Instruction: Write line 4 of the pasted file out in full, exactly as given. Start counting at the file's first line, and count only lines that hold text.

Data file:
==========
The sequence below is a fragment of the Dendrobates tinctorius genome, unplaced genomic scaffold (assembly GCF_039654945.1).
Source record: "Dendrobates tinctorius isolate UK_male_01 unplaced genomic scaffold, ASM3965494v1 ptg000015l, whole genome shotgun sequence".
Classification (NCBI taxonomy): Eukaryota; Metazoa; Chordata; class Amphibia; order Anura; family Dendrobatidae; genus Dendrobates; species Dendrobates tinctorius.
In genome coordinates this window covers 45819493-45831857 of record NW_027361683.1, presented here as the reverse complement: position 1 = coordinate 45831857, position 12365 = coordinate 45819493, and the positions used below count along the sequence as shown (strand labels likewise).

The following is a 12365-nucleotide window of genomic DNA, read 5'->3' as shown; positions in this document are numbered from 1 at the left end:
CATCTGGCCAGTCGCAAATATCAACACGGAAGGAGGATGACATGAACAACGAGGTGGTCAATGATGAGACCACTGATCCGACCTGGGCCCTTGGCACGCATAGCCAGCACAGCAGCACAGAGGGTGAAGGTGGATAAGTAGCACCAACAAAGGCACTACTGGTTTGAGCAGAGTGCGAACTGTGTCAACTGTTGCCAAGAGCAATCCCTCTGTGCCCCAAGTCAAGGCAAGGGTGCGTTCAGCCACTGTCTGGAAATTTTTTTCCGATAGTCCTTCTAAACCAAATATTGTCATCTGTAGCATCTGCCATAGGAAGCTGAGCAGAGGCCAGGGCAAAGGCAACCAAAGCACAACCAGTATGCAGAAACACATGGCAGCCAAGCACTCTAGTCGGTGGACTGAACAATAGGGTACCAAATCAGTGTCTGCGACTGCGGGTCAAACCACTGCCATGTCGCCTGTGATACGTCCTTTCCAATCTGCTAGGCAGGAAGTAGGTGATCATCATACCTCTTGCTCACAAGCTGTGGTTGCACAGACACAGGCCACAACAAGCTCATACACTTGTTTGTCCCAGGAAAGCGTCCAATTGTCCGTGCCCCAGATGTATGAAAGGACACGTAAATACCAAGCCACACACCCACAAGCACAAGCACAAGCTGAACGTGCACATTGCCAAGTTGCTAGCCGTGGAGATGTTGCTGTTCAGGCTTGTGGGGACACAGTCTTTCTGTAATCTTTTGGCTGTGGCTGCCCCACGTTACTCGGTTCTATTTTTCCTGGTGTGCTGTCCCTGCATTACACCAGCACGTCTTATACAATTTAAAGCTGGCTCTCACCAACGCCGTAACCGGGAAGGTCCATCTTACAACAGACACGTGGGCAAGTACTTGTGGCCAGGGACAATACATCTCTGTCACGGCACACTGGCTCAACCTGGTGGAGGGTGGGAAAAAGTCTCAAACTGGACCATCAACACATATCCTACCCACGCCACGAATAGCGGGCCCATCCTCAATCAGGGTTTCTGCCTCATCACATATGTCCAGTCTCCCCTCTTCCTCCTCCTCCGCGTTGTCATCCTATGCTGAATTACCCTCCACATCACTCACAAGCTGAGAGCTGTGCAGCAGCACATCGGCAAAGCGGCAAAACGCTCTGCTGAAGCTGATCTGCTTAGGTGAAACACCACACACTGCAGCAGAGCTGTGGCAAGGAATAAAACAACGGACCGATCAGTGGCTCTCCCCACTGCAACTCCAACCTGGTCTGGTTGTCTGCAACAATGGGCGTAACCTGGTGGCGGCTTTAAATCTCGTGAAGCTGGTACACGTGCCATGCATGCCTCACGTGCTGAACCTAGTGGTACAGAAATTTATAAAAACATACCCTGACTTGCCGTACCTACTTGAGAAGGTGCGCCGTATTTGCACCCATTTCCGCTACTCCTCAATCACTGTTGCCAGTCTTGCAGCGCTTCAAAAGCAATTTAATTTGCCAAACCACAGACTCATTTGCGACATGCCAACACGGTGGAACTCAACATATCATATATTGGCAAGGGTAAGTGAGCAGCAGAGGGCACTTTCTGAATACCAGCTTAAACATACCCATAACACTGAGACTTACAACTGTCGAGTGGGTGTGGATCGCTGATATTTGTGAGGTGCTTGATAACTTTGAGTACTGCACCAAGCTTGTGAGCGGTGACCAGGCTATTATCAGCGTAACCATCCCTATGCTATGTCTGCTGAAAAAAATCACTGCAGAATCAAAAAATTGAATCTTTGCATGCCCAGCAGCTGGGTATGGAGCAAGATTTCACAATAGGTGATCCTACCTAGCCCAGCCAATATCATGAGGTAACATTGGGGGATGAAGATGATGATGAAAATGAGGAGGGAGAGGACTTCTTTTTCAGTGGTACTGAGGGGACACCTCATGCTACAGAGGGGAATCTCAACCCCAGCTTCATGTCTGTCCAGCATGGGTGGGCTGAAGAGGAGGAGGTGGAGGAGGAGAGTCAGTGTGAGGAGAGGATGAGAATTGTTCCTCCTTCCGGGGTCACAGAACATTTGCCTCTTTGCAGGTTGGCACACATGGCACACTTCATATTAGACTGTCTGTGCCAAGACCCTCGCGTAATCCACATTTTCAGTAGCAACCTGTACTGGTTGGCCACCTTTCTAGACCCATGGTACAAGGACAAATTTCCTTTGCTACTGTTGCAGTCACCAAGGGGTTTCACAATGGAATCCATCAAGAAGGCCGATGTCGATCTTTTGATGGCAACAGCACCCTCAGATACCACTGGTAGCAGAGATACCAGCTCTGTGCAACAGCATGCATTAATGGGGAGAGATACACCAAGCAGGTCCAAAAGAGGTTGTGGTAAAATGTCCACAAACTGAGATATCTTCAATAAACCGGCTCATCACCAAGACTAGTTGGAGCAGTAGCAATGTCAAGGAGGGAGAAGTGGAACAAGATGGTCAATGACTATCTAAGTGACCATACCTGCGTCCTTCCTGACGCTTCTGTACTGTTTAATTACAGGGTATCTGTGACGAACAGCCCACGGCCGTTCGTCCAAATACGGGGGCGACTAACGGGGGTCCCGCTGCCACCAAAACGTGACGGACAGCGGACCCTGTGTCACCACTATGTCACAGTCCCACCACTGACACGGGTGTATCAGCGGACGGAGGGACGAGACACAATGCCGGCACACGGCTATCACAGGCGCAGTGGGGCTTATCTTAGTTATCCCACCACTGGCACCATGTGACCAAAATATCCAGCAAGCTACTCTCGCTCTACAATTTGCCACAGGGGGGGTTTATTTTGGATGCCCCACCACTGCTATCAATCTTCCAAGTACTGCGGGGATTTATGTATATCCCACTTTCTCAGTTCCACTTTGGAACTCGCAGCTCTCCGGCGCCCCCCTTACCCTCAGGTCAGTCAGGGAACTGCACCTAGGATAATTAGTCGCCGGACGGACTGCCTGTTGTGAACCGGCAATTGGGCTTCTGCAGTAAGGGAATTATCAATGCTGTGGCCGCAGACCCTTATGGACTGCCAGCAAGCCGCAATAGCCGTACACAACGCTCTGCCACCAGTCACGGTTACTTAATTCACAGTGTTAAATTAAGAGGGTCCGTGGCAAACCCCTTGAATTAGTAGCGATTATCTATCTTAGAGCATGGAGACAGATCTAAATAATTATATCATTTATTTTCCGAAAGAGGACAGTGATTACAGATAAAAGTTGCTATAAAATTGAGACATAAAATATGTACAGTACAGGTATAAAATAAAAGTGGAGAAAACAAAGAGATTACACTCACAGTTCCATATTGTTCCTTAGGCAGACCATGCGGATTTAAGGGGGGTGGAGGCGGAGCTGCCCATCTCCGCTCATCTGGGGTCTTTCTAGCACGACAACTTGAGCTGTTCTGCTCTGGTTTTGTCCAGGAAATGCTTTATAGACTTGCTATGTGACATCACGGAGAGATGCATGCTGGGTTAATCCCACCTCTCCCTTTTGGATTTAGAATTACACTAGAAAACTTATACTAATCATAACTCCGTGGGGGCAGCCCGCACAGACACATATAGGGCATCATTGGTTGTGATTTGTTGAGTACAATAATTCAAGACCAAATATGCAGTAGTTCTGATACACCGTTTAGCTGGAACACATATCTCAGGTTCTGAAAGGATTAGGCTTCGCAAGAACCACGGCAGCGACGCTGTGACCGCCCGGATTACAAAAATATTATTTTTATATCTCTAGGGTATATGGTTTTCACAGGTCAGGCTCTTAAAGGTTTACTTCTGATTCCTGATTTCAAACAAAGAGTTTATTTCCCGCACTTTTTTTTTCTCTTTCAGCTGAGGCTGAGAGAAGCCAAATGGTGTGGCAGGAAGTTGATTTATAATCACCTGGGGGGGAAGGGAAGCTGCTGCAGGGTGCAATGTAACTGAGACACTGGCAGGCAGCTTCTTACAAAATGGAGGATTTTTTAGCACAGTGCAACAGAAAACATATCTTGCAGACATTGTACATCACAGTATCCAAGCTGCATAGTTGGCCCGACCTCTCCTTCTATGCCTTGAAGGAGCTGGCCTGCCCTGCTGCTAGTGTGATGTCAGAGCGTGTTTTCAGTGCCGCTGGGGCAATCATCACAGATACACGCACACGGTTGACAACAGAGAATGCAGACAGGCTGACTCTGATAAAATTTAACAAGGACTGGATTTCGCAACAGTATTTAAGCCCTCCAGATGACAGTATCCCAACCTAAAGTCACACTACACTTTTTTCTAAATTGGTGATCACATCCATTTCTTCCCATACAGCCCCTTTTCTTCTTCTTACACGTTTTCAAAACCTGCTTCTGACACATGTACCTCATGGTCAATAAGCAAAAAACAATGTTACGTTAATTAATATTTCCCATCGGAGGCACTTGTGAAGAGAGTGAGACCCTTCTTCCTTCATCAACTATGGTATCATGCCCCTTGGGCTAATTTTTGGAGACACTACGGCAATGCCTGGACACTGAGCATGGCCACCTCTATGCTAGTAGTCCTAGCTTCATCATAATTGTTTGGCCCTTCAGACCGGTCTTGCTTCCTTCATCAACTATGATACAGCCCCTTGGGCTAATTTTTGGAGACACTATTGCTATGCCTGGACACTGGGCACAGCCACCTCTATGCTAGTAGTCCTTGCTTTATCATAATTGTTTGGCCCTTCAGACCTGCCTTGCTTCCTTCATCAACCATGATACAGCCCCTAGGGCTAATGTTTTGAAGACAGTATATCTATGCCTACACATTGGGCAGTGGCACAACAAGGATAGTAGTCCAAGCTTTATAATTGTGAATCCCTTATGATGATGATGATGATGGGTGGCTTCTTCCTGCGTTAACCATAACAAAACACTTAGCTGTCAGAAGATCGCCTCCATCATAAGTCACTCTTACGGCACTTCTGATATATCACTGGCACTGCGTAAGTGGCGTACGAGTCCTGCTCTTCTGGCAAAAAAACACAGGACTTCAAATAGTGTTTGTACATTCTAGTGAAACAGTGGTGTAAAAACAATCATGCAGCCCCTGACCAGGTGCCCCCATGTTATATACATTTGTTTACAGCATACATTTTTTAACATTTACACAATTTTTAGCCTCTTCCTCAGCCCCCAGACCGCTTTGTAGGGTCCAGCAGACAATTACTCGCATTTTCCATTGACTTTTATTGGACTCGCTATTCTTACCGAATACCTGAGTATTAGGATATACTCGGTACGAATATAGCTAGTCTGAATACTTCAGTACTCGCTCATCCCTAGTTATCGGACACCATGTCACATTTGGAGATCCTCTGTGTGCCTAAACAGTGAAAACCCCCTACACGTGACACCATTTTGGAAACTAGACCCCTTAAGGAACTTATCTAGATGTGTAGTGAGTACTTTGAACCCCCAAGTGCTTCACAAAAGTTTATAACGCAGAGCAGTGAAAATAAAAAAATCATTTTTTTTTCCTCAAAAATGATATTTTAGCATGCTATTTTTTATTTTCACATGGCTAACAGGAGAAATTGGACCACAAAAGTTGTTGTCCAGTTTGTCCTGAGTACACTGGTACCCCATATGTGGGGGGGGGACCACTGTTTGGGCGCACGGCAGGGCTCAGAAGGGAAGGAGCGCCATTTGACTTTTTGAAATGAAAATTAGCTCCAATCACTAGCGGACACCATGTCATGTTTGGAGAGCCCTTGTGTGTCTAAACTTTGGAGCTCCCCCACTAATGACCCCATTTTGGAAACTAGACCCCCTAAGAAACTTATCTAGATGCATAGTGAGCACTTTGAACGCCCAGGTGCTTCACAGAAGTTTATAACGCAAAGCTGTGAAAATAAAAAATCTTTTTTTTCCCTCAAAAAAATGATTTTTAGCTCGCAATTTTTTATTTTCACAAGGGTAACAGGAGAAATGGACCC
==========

In genome coordinates this window covers 45819493-45831857 of record NW_027361683.1, presented here as the reverse complement: position 1 = coordinate 45831857, position 12365 = coordinate 45819493, and the positions used below count along the sequence as shown (strand labels likewise).